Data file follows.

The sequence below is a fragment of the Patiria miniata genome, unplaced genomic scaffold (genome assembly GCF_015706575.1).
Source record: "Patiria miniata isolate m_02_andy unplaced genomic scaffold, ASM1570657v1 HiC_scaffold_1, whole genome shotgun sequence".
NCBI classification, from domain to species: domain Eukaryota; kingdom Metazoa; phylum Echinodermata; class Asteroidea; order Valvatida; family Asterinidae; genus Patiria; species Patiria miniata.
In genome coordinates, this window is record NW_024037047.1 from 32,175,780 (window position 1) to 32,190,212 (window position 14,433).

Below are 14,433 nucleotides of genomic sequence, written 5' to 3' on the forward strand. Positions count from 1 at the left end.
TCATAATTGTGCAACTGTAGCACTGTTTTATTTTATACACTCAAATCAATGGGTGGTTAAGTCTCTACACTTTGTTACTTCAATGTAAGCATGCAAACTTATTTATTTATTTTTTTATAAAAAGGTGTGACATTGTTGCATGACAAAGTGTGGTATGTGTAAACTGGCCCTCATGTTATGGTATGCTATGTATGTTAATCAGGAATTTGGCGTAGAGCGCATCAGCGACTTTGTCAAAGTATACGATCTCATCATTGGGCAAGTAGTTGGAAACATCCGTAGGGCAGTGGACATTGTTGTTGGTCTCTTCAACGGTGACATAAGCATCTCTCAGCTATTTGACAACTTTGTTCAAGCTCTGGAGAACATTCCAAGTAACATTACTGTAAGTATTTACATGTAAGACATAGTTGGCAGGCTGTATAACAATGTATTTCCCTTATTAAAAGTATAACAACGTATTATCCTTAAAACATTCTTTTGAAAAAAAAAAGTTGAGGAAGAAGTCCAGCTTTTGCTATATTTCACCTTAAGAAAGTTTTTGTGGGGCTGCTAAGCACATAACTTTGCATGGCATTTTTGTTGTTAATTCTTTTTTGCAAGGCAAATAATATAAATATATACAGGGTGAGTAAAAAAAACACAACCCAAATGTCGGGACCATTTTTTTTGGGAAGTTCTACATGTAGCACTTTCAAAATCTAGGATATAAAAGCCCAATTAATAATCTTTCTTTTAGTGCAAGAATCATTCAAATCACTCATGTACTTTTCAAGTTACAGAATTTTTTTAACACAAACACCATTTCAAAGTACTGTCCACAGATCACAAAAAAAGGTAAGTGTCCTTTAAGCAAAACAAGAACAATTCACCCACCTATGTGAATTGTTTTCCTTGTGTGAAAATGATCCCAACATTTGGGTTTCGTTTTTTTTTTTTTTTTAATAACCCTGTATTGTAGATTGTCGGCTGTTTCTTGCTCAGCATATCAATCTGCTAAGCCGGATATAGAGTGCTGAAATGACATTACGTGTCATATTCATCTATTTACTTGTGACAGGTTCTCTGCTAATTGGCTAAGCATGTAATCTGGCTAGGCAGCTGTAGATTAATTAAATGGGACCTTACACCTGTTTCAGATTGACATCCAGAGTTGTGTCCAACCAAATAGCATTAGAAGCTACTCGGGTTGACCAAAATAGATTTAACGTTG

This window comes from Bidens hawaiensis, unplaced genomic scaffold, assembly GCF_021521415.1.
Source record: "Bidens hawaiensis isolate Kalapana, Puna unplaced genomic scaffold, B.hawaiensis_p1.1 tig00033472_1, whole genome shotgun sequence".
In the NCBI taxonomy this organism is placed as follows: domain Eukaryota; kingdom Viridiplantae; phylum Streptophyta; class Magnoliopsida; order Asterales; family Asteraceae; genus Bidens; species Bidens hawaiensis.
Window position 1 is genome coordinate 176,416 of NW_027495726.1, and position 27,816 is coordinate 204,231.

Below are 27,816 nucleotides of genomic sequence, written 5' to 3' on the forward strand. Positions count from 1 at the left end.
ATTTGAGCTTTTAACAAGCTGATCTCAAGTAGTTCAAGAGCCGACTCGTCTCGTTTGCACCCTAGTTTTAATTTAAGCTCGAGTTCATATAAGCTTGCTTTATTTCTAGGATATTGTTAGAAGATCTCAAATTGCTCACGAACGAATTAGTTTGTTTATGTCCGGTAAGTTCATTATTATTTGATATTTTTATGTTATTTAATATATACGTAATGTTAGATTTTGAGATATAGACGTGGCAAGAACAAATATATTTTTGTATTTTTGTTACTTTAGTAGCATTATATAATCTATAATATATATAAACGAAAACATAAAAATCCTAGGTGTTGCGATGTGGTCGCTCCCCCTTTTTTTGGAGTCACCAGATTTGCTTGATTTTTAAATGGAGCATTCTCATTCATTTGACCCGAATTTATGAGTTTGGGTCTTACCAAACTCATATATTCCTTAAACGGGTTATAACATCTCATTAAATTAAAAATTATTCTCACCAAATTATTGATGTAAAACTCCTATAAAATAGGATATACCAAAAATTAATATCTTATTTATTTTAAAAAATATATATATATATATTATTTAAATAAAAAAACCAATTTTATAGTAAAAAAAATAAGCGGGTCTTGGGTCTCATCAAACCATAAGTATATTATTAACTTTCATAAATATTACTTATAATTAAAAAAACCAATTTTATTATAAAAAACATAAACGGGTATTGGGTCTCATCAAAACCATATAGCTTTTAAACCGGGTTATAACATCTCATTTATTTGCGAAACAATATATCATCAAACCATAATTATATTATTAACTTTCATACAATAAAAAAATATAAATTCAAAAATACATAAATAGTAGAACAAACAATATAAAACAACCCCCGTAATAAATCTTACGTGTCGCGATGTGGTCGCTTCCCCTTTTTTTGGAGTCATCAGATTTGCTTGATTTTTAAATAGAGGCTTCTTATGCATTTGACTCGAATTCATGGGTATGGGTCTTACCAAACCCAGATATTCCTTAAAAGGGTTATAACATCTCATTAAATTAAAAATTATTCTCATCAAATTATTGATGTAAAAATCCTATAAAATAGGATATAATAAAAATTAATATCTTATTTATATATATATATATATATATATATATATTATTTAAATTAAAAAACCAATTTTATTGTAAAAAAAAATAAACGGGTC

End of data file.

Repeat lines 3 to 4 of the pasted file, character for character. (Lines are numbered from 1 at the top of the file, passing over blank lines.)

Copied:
NCBI classification, from domain to species: domain Eukaryota; kingdom Metazoa; phylum Echinodermata; class Asteroidea; order Valvatida; family Asterinidae; genus Patiria; species Patiria miniata.
In genome coordinates, this window is record NW_024037047.1 from 32,175,780 (window position 1) to 32,190,212 (window position 14,433).